Clifden was a beautiful small town and you could walk around the perimeter in no time at all. Many restaurants,  bars, beauty shops, jewelry stores and a BOOKSTORE!  I was in heaven, and browsed and finally bought 4 books – one of which, of course, was “How the Irish Saved Civilization.” With electronic books taking over, it is becoming more and more difficult to find paper books and book stores, at least in the United States.


We did walk over to the post office, which was quite tiny. I had been hoping to send the bottle of Akvavit that I had purchased in the duty-free shop in Denmark to my son in Denver, however it was a no-go – at 45% alcohol, it was too potent to go through the mail.  If it had been a much smaller percentage of alcohol, it would have been ok.

However, what we COULD send were gifts we had bought and Brenna’s prom dress and fancy shoes back to her mother in New York. Problem was, the post office didn’t sell boxes, so we had to go next door to the stationery store to purchase a shipping box, then return to the post office and send it off.

Since I had already opened the sealed duty-free bag in which the alcohol was packaged, I needed lots of bubble wrap so that I could put the bottle in my checked suitcase for our next flight.  Unfortunately, the stationery store was out of bubble wrap. They kept telling me “it will be delivered later in the day” and “it will be delivered tomorrow” but that never happened.  We did go into a supermarket across the street and I noticed an employee putting bottles of wine on the shelf, so I asked if they happened to have bubble wrap from their deliveries of wine. Sure enough they did – she was very nice and went under the counter to give me as much as I wanted.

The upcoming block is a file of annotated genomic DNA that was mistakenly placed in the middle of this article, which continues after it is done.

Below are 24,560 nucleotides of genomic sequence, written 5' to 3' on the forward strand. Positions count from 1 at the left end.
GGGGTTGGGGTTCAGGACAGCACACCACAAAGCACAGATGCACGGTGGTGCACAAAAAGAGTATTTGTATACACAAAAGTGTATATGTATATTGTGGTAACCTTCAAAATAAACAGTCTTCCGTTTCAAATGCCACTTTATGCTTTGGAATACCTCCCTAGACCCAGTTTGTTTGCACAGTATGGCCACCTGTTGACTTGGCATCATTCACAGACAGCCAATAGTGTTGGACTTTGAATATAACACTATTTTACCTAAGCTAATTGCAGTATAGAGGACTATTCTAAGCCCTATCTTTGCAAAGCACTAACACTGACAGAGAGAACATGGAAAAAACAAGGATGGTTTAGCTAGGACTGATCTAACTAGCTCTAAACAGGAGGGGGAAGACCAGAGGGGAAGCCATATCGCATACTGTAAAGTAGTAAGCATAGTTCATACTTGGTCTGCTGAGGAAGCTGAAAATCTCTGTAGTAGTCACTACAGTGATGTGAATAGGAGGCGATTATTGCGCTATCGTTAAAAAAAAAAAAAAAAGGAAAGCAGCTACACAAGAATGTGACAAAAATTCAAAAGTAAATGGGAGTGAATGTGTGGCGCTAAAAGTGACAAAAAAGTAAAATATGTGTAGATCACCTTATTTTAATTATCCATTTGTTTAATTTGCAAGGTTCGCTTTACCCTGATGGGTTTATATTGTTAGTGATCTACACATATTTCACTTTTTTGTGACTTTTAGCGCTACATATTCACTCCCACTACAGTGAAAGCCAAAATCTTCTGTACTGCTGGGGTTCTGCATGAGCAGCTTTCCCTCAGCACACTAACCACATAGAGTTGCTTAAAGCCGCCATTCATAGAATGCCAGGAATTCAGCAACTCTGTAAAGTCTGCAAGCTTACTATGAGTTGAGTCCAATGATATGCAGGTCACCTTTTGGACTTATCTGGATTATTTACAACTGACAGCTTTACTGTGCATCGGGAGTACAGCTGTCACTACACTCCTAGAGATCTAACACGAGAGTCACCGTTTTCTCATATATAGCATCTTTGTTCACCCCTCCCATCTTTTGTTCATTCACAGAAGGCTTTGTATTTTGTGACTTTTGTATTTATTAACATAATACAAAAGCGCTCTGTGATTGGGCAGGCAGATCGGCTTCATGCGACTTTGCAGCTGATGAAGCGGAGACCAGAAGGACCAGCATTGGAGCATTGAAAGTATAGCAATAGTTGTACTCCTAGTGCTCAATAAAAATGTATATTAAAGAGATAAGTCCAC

In the morning, we also went looking for a good place for Brenna to get a haircut, and inquired from some of the local people where to go. We finally found a highly-recommended shop and Brenna took her seat for a haircut, and also decided to get highlights. With all her hair, the cut took quite a while, and by then it was time for lunch. The beautician said that we should just go get something to eat and would let us pay for the cut just yet, saying she knew we would be back.

After lunch, we returned and a few hours later, Brenna had her cut and highlights. She had been talking with the beautician during the cut and mentioned that this trip was her 16th birthday gift, so when Brenna tried her best to give her a tip, she absolutely refused and wished her a happy birthday. Everyone we met here in Clifden was so incredibly nice, it was like we were home and they were family….


Brenna with her new  ‘do

and, of course, eating more salmon

     We did more wandering around and found a shop with, among other things, wool clothing. Poor Brenna still hadn’t found a hat that she fancied, but I found one:

IMG_0975 (1)

and so we went back to the hotel.

And now for a little backstory about the Abbeyglen.  I knew when planning this trip that I wanted to go to Ireland, but not sure exactly where to go. My step-daughter, Brenna’s mother, suggested that we go here. Brenna’s great-grandparents had gone and her parents had gone there also, so we would be carrying on a family tradition.

Unbeknownst to Brenna, her mother had called ahead to let the staff know we would be coming and it was for her 16th birthday, and so they planned a surprise for her. Well, it was supposed to be a surprise, but before the waiter brought her cake, he talked with me about MY birthday, and I had to say “No, it’s my granddaughter’s birthday.” Oops!

But it was to be brought out imminently anyway, so no harm done:


And so, that will end my post for today. The next article will be all about Kylemore Abbey and further adventures around Clifden. Until next time……………….

Cardiff, Wales – A Tale of Two Doctors

This whirlwind European trip was a 16th birthday present to my granddaughter, Brenna.  For years, she had been promised a trip when she turned 16. At first, she wanted to go to Australia, and I had already promised that she could pick the country to which she wanted to go. When she kept insisting on Australia, I told her mother that since half the cost of the trip would probably be the tickets, it would not be as many days as it could have been.

Then one day, I received a call from my step-daughter, Brenna’s mother. She said that Brenna was a big Doctor Who fan, and she had discovered that there were Doctor Who tours in the U.K., so Brenna then decided that she would rather go to the U.K.  And so, we were bound for Europe instead of across the Pacific to Australia.